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NYCB Spring '06 -- Performances

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Re the new Wheeldon, to a Bartok piano concerto. Rockwell in the Times today sees it as kind of an homage to Tutu and Tiara classicism. Actually, I see it as more complex: the pas de deux is utterly classical, but in the corps de ballet work Wheeldon seems to me to be consciously trying to incorporate non-traditional elements. The girls are frequently presented feet forward, totally turned in. Also the frequent poses where the girls are not only turned in, but bent double with their hands to the floor, presenting their bottoms in the air and the big round tutus towards the audience like large Japanese fans. My take on this is that the choreographer is trying here to explore the incorporation of non classical elements into the classical canon. And given the fact that the work so resembles "Kalaeidoscope" at ABT last fall -- the Bartok concerto is not unlike the Saint Saens from that work, the color scheme and the costumes are also quite similar -- I think Chris was consciously commenting on and working off of that treatment, which was much more traditionally turned out and pretty-pretty.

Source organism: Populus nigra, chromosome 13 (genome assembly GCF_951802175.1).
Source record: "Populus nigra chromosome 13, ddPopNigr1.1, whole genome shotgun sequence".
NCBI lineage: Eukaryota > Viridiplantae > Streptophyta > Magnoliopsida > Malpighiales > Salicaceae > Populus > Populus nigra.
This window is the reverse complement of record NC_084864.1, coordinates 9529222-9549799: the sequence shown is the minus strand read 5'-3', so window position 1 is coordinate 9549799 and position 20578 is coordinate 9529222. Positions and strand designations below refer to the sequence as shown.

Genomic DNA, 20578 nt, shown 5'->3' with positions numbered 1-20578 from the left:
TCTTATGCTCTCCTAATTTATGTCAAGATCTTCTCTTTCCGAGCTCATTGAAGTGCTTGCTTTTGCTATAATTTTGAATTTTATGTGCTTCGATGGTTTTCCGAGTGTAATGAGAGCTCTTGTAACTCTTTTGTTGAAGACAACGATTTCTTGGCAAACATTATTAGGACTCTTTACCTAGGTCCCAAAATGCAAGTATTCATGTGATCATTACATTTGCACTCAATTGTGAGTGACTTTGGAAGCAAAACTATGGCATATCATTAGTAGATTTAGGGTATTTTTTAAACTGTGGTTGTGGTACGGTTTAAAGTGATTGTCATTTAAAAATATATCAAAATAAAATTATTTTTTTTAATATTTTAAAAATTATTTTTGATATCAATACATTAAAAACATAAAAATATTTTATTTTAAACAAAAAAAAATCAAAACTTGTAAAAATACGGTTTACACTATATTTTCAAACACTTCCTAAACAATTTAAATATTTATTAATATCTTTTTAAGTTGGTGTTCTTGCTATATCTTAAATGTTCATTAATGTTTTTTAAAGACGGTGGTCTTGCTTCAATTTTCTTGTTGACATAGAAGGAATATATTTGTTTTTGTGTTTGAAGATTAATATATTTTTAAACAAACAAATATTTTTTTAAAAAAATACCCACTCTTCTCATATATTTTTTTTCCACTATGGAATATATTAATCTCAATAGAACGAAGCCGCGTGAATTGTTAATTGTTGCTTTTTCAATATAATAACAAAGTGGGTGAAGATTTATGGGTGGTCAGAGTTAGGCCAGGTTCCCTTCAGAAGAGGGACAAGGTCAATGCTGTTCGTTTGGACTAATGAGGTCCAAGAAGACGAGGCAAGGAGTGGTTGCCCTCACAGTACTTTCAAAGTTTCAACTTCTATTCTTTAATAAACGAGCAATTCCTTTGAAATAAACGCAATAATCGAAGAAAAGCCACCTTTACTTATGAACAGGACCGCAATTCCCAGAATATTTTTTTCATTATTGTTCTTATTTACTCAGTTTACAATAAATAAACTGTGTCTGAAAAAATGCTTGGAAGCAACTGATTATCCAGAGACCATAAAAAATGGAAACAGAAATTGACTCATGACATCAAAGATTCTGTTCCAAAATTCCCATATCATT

He is to be praised for this, IMO. It's risky in that it risks non approval -- maybe it won't succeed. Wheeldon until now, though, has played it very safe with the critics and the audience. I'm happy to see him attempting to push the confines of the traditional forward in this way. It's quite interesting and ambitious from that point of view.

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He is to be praised for this, IMO. It's risky in that it risks non approval -- maybe it won't succeed. Wheeldon until now, though, has played it very safe with the critics and the audience. I'm happy to see him attempting to push the confines of the traditional forward in this way. It's quite interesting and ambitious from that point of view.

Michael, it sounds intriguing.

Thanks for the write-up!


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Friday, May 12.